When we first arrived here, the vines were just budding up but in only a week they have sprouted leaves and are now spreading a green tinge across the landscape. Apart from the oppressive heat, it would be splendid to be here in summer to see the golden colors and sunflowers that are present in all the postcards. I guess that the trade-off is that it is now not as crowded and much easier to find a parking space. We are instead getting all the spring flowers – red poppies, Queen Anne’s Lace, Buttercups and some other little purple flowers in the long uncut grass by the roads and in the fields.

By the way, a quick survey shows that only two of the girls have so far used the Bidet which we men just regard as a trip hazard in each of the bathrooms that we have had. Either half of the girls are very conservative or haven’t yet the instruction manual.

Lunch was a simple meal of bread, cheese, proscuitto and tomato with a glass of wine (or two or three) outside in the sun.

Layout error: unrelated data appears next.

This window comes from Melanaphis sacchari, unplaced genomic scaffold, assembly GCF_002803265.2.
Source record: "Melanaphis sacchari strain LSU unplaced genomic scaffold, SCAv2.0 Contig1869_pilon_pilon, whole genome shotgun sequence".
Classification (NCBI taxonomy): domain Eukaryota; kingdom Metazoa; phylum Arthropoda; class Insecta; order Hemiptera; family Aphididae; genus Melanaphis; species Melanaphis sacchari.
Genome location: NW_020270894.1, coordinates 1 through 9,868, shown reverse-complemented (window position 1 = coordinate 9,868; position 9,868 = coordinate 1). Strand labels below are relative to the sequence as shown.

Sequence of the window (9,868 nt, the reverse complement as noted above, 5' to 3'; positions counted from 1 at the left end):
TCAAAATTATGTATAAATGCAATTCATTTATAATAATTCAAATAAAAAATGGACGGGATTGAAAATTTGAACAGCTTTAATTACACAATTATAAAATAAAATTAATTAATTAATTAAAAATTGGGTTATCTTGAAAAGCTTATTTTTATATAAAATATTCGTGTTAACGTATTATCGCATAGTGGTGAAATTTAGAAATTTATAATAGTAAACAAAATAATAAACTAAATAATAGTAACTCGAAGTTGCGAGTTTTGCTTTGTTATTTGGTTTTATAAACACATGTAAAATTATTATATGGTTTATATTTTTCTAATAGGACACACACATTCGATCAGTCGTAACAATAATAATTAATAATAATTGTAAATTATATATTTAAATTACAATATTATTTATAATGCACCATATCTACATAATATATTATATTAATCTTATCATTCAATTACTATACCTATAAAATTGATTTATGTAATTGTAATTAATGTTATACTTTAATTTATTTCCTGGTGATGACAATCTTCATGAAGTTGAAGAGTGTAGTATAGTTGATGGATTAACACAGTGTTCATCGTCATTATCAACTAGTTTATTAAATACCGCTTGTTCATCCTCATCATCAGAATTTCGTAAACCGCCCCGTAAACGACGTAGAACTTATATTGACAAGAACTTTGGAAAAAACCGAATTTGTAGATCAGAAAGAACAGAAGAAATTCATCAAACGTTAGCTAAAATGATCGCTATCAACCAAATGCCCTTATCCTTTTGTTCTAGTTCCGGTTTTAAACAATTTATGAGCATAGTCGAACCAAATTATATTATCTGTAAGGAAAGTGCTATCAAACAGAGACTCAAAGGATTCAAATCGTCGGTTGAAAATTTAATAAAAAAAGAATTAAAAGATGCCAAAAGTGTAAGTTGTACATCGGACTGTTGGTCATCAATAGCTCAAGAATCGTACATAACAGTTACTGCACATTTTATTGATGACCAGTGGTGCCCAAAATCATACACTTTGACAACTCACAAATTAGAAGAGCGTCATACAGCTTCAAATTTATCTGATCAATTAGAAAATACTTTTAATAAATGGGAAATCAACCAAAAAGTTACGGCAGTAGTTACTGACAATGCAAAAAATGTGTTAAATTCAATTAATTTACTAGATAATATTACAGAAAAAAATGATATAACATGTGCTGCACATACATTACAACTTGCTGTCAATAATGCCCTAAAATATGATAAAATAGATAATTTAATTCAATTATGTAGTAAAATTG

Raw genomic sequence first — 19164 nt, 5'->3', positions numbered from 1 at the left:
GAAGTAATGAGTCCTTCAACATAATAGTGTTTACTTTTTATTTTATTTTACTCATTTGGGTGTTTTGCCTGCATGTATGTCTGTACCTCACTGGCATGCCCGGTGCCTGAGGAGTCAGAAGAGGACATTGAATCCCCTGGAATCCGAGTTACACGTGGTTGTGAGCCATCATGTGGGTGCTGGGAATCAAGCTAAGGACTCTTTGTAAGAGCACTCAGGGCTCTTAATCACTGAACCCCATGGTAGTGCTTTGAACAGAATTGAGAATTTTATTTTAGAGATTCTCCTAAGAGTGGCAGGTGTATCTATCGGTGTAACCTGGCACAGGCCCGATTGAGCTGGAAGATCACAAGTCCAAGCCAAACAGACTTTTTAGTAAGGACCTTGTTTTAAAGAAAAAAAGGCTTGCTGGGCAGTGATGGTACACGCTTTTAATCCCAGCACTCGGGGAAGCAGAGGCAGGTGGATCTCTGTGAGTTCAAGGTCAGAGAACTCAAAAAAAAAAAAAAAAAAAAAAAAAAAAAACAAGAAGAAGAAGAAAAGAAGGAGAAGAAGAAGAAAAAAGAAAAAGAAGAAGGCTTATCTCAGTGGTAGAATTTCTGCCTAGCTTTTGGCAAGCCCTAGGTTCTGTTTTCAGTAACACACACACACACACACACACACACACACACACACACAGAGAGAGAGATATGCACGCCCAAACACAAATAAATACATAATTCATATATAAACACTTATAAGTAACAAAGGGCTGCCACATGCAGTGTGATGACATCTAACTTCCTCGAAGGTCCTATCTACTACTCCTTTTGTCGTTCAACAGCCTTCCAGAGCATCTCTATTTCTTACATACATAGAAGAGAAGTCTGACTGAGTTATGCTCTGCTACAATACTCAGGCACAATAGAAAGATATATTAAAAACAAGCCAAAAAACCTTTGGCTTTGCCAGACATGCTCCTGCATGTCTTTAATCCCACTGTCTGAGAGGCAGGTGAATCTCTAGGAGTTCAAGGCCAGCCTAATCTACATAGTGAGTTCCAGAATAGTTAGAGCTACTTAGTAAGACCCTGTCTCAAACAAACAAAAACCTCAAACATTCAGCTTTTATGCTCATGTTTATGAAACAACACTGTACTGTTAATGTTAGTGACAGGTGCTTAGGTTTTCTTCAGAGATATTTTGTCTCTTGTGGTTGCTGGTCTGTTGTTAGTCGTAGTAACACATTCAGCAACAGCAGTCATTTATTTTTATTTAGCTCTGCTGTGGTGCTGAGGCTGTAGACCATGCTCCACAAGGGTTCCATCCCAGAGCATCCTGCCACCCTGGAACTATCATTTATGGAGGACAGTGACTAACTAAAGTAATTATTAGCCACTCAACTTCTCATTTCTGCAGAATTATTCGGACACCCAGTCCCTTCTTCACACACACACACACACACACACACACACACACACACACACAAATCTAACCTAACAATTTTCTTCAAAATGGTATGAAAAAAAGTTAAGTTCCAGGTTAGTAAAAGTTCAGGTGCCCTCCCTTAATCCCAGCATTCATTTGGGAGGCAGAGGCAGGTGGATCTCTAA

We continued the theme of a quiet day with a short drive to a local winery – Castella Di Albola. Like everywhere else in this area, the winery was in a 12th Century castle. Friday. They had some nice wine which is sold in Australia through Woolworths of all places. I think that I have to significantly revise my impression of them and their choice of wines.

On the way, we stopped at a little Romanesque church that was originally dedicated in 1012. With a stroke of luck we found the caretaker there and we were able to have a look through it. The church is no longer in use for worship but is frequently used for weddings. It has painted ceilings (not done by Michelangelo) and a very ornate alter screen.

Finally, here we are back at the villa to pack up and clean up ready for an early departure tomorrow. Our time here has been relaxed and very interesting. I was thinking as I drove home from the winery just how spectacular a place this is. Each corner presents another panorama of vineyards and olive groves on a hill dotted with the occasional villa or small town. It is a place that would be very hard to tire of.

However, we must move on and I’ll keep you up to date of our time in Provence in my next newsletter.

One comment

  1. WaltDe · ·

    Very good reading. Peace until next time.
    WaltDe